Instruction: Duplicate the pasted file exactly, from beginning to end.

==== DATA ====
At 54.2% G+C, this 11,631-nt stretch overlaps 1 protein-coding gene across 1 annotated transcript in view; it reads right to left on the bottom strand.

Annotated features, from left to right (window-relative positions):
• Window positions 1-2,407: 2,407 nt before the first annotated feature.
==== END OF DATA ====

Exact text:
At 54.2% G+C, this 11,631-nt stretch overlaps 1 protein-coding gene across 1 annotated transcript in view; it reads right to left on the bottom strand.

Annotated features, from left to right (window-relative positions):
• Window positions 1-2,407: 2,407 nt before the first annotated feature.